Metropolitan Life Insurance Company TowerEdit profile
The Metropolitan Life Tower (also known as Metropolitan Life Insurance Company Building or Met Life Tower) is a landmark skyscraper located at One Madison Avenue in the borough of Manhattan in New York City. Designed by the architectural firm of Napoleon LeBrun & Sons, the tower is modeled after the Campanile in Venice, Italy. It was constructed in 1909 and served as world headquarters of the company until 2005. It was the world's tallest building for three years until 1913 when it was surpassed by the Woolworth Building. The building was designated a National Historic Landmark and was added to the National Register of Historic Places on February 6, 1978.
The tower is a later addition to the original 11-story, full-block office building (the "East Wing") that was completed in 1893. Plans for the tower were first announced in 1905. There are four clock faces, one on each side of the tower, located from the 25th to 27th floor. Each clock face is 26.5 feet (8 m) in diameter with each number being four feet (1.2 m) tall. The minute hands each weigh half a ton. The original tower was sheathed in Tuckahoe marble, but during the 1964 renovation plain limestone was used to cover the tower and the East Wing, replacing the old Renaissance revival details with a streamlined, modern look. Much of the building's original ornamentation was removed.
A three-year exterior restoration project, which saw much of the building covered in scaffolding, ended in 2002 and added a new, computerized, multicolored nighttime lighting system, much like that of the Empire State Building; the colors change to denote particular holidays or important events. The gilded cupola at the very top of the building serves as an "eternal light" which stays illuminated even after the rest of the lighting system has been turned off for the night. (The building itself figured prominently in the Metropolitan Life Insurance Company's advertising for many years, illustrated with a light beaming from the top of its spire and the slogan, "The Light That Never Fails".)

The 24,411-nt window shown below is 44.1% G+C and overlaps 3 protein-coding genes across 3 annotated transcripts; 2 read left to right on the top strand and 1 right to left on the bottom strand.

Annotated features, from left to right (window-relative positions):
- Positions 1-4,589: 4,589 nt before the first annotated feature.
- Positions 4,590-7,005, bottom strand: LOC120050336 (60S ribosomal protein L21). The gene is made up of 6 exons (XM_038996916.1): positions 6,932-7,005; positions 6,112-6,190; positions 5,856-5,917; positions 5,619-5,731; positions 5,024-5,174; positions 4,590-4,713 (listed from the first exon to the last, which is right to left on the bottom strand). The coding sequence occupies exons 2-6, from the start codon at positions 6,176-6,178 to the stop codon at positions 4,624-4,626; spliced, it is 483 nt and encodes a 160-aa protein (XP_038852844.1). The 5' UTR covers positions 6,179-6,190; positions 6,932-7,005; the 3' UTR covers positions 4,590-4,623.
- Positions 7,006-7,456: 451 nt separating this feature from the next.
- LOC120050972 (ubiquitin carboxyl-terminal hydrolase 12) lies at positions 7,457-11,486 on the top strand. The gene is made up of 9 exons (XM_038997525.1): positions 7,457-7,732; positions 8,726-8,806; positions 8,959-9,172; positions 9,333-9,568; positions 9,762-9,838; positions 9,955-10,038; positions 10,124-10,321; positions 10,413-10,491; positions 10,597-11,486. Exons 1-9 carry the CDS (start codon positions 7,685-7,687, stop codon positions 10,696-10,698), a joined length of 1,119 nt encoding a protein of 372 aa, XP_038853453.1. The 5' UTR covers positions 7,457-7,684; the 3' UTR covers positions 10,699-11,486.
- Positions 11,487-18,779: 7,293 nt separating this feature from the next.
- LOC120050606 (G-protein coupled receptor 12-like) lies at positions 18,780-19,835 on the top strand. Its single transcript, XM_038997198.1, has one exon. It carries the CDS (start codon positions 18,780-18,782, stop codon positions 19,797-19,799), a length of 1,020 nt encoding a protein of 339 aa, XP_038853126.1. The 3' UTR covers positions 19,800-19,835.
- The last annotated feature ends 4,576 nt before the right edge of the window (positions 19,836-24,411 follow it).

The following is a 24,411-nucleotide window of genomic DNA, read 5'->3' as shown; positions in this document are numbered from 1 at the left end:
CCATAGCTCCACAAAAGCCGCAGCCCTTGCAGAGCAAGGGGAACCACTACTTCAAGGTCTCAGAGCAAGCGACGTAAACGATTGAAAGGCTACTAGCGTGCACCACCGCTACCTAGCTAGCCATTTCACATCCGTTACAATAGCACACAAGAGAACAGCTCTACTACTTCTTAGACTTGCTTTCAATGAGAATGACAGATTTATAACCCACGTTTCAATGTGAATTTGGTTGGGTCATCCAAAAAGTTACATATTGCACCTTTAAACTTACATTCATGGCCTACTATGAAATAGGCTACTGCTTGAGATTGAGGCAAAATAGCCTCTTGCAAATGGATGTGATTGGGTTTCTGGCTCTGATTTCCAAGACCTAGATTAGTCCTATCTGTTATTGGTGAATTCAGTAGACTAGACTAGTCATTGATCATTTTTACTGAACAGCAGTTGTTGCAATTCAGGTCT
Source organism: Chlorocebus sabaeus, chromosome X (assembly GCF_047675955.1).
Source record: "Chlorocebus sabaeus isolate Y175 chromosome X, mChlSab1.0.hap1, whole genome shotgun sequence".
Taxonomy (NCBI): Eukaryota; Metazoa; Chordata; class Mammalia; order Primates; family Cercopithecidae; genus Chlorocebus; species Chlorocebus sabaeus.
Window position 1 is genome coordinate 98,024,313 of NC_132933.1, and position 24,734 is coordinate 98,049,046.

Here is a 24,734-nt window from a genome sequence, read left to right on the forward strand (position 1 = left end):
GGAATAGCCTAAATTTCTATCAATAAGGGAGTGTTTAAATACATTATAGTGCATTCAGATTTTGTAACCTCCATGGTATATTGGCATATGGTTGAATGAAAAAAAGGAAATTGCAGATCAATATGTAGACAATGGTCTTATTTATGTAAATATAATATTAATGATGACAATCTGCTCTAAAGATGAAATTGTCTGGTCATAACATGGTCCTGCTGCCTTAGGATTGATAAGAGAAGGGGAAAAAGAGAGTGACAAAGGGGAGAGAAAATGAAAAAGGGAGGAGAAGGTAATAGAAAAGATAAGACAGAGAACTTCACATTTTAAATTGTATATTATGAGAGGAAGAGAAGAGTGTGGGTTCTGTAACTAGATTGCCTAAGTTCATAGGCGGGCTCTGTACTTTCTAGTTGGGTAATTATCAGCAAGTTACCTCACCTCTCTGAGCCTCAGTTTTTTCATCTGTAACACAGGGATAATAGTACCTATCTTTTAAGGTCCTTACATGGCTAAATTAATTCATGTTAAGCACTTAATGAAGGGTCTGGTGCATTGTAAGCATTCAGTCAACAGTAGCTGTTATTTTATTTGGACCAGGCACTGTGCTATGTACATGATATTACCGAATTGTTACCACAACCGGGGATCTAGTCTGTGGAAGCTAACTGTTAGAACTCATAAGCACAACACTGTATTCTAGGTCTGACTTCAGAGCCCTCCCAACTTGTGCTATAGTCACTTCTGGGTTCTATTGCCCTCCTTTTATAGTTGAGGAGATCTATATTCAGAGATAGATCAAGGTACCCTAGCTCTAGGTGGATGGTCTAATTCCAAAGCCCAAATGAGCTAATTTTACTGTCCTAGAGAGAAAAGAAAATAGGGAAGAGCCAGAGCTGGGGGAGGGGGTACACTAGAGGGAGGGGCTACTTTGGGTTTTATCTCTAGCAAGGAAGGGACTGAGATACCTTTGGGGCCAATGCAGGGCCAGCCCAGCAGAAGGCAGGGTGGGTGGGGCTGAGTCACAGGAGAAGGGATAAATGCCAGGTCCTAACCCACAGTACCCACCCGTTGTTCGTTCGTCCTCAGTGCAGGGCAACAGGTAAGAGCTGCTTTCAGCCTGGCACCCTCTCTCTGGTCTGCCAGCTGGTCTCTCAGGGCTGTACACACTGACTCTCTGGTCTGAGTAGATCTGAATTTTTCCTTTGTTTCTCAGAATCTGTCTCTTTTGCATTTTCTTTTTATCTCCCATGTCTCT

The tower today
In March 2005, SL Green Realty Corp. bought the tower in anticipation of converting it into apartments. In May 2007, the tower was subsequently sold, along with adjacent air rights, to Africa Israel Investments for $200 million. It is speculated that the tower will be converted into either residential apartments or a high-end hotel. The landmark clock tower's address has since been changed to 5 Madison Avenue. The rest of the full-block office building (the "East Wing"), now has 15 stories and is mostly occupied by investment banking arm of Credit Suisse. Credit Suisse refers to the building as One Madison Ave, or OMA. This building contains a New York City Subway station at the corner of East 23rd Street and Park Ave South (formerly known as 4th Ave)
Metropolitan Life Home Office Complex
Metropolitan Life North Building
By the late 1920s, the 1909 Met Life Tower and the 1919 North Annex were becoming too small to house the continuously growing activities of the Metropolitan Life Insurance Company. Looking to expand, the company considered building on a full block site between East 24th and East 25th Streets. Ecole des Beaux Arts-educated architect Harvey Wiley Corbett left his position on the Rockefeller Center design team in order to take up this project in 1928. The final design for the new building was proposed as a 100-story, telescoping tower. However, the onset of the Great Depression in 1929 caused the company to scrap plans for a giant skyscraper and instead built only a portion of the proposed tower. What stands of the North Building today, completed in 1950, is what was to be the 32-story base for the 100-story tower, built with the structural strength and number of elevator shafts (30) needed for a later completion. The primary tenant of the Metropolitan Life North Building today is the investment banking arm of Credit Suisse. Credit Suisse refers to the building as Eleven Madison Ave, or EMA. The Metropolitan Life Home Office Complex, was added to the National Register on January 19, 1996.
^ Fully habitable, self-supported, from main entrance to highest structural or architectural top; see the list of tallest buildings in the world for other listings.